While haggis is the dish that most readily comes to mind when watching Outlander, Starz’s new series set and shot in the Scottish highlands, the show is more comparable to a genre turducken. At the center is Outlander’s 18th century backdrop, where lords and lasses, Red Coats and rapscallions vie for control of British crown-controlled Scotland. Enveloping that is main character Claire Randall, an English nurse from 1945 who takes a wrong turn at 4th dimensional Albuquerque, and winds up in the aforementioned Scotland of 1743. The final layer is that of Diana Gabaldon’s original novels on which the new series is based, a romantic tale of a woman torn between worlds and loves that’s gone on for eight successful entries.
To stretch the delicious metaphor a little further, it’s not surprising that through the first two episodes available for review, Outlander is a bit of an undercooked hodgepodge. There are many conflicting elements at play here beyond a simple Ach to the Future story implied by the premise, so it could be some time before the flavors of bodice-ripping romance, historical fantasy, and time travel sci-fi are all properly balanced. Having not read the books, I haven’t the faintest idea whether its fans will be satisfied with this adaptation, but fans of good television should know that there’s enough promise in the series to warrant sticking through the jam-packed and messy first two hours.
Let’s start with the most important thing that works here: Claire Randall. Outlander has itself a solid protagonist to build a series around, and Caitriona Balfe’s work as Claire is the most assured thing about the show thus far. Introduced as an unfulfilled wife typical of the romance genre, Outlander quickly subverts the trope with flashbacks to Claire’s time serving as a combat nurse during World War II. As far as introductions go, they don’t get much more indelible than seeing Claire belt back a Champaign bottle just minutes after the war’s end is declared, she, still covered head to heels in blood from a surgery.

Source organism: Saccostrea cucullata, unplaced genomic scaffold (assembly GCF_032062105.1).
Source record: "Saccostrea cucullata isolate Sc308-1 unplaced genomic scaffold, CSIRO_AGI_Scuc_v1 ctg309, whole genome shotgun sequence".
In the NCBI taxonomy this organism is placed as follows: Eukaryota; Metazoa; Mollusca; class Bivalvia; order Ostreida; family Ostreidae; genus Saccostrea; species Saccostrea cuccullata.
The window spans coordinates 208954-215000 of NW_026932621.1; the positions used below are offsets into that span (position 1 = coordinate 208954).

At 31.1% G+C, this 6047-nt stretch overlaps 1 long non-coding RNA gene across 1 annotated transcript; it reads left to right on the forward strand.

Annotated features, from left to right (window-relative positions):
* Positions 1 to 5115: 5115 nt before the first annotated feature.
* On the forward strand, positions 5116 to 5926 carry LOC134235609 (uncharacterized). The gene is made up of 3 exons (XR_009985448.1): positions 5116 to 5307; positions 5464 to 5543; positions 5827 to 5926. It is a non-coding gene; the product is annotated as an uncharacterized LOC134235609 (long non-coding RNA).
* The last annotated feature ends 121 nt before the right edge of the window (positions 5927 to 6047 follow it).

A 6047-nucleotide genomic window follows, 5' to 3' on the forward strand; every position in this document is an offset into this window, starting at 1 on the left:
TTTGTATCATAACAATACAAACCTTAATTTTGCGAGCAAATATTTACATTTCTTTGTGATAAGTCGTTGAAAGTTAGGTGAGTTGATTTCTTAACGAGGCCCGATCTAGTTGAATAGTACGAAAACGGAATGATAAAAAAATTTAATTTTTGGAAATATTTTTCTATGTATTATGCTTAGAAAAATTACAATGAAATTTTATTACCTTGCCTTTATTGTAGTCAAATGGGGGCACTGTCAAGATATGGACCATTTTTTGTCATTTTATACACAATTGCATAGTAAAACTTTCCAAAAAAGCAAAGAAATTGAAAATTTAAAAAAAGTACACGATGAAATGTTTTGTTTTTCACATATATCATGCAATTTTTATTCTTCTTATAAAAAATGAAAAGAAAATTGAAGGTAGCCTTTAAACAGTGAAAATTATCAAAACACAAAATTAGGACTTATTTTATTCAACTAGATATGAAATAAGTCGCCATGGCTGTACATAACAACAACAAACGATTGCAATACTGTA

After jumping forward to what constitutes the present at Outlander’s outset, Claire is reunited with her husband, Frank (Tobias Menzies), the two having been separated by the war for five years. They stage a second honeymoon in Scotland to retrace Frank’s genealogy, but the trip is really just an excuse for two strongly connected, but undeniably changed people to compare battle scars. To juke back into genre tropes, Outlander could have used Claire’s war experience as an excuse to make her an emotionally withholding tough gal, providing a cliché answer to a cliché problem of making a female protagonist in a period piece interesting. Outlander smartly recognizes that a more complex heroine makes for a more interesting one. Claire is funny, confident, vulnerable, warm, scared, badass, and many things in between over the course of the hour. She’s a character with a working, human internal logic, and she knows how to roll with the punches.
Claire and Frank make for a dynamic, sexually active duo, but a gulf has developed between them during the war. “Sex was our bridge back to one another,” Claire intones at one point through voiceover, in another instance of the show surpassing genre standards by recognizing the value of sex both physically and emotionally. Even before the time travel conceit shows up, Outlander’s pilot makes for an engaging character study, as well as a study in female-led genre fare. The show is adapted by Ronald D. Moore, whose deft update of Battlestar Galactica was often at its best when focusing on Kara Thrace, a gender-swapped character from the original series. While Battlestar took a mostly male perspective in its generally more progressive future, Outlander takes Claire’s perspective exclusively, offering glimpses of ‘40s gender politics, before then refracting them through the lens of the 1740s.